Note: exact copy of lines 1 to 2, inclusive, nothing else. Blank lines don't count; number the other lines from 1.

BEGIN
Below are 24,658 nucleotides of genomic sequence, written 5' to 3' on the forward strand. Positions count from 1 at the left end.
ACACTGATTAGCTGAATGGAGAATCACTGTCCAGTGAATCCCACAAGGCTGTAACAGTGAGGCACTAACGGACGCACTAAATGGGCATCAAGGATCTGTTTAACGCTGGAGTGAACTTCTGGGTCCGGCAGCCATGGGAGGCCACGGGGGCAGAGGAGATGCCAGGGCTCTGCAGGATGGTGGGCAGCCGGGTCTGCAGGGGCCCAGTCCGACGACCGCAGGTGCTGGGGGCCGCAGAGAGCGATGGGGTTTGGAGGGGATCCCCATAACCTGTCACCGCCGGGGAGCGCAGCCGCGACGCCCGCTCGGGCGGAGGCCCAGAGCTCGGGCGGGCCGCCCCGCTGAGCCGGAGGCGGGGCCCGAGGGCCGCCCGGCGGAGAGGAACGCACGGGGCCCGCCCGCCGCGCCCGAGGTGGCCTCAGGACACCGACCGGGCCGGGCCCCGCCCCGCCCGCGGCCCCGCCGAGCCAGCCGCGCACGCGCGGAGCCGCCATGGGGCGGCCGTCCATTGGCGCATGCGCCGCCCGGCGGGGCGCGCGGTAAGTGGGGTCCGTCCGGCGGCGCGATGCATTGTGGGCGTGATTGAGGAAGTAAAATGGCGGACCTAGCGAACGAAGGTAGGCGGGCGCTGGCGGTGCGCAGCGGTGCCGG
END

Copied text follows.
Below are 24,658 nucleotides of genomic sequence, written 5' to 3' on the forward strand. Positions count from 1 at the left end.
ACACTGATTAGCTGAATGGAGAATCACTGTCCAGTGAATCCCACAAGGCTGTAACAGTGAGGCACTAACGGACGCACTAAATGGGCATCAAGGATCTGTTTAACGCTGGAGTGAACTTCTGGGTCCGGCAGCCATGGGAGGCCACGGGGGCAGAGGAGATGCCAGGGCTCTGCAGGATGGTGGGCAGCCGGGTCTGCAGGGGCCCAGTCCGACGACCGCAGGTGCTGGGGGCCGCAGAGAGCGATGGGGTTTGGAGGGGATCCCCATAACCTGTCACCGCCGGGGAGCGCAGCCGCGACGCCCGCTCGGGCGGAGGCCCAGAGCTCGGGCGGGCCGCCCCGCTGAGCCGGAGGCGGGGCCCGAGGGCCGCCCGGCGGAGAGGAACGCACGGGGCCCGCCCGCCGCGCCCGAGGTGGCCTCAGGACACCGACCGGGCCGGGCCCCGCCCCGCCCGCGGCCCCGCCGAGCCAGCCGCGCACGCGCGGAGCCGCCATGGGGCGGCCGTCCATTGGCGCATGCGCCGCCCGGCGGGGCGCGCGGTAAGTGGGGTCCGTCCGGCGGCGCGATGCATTGTGGGCGTGATTGAGGAAGTAAAATGGCGGACCTAGCGAACGAAGGTAGGCGGGCGCTGGCGGTGCGCAGCGGTGCCGG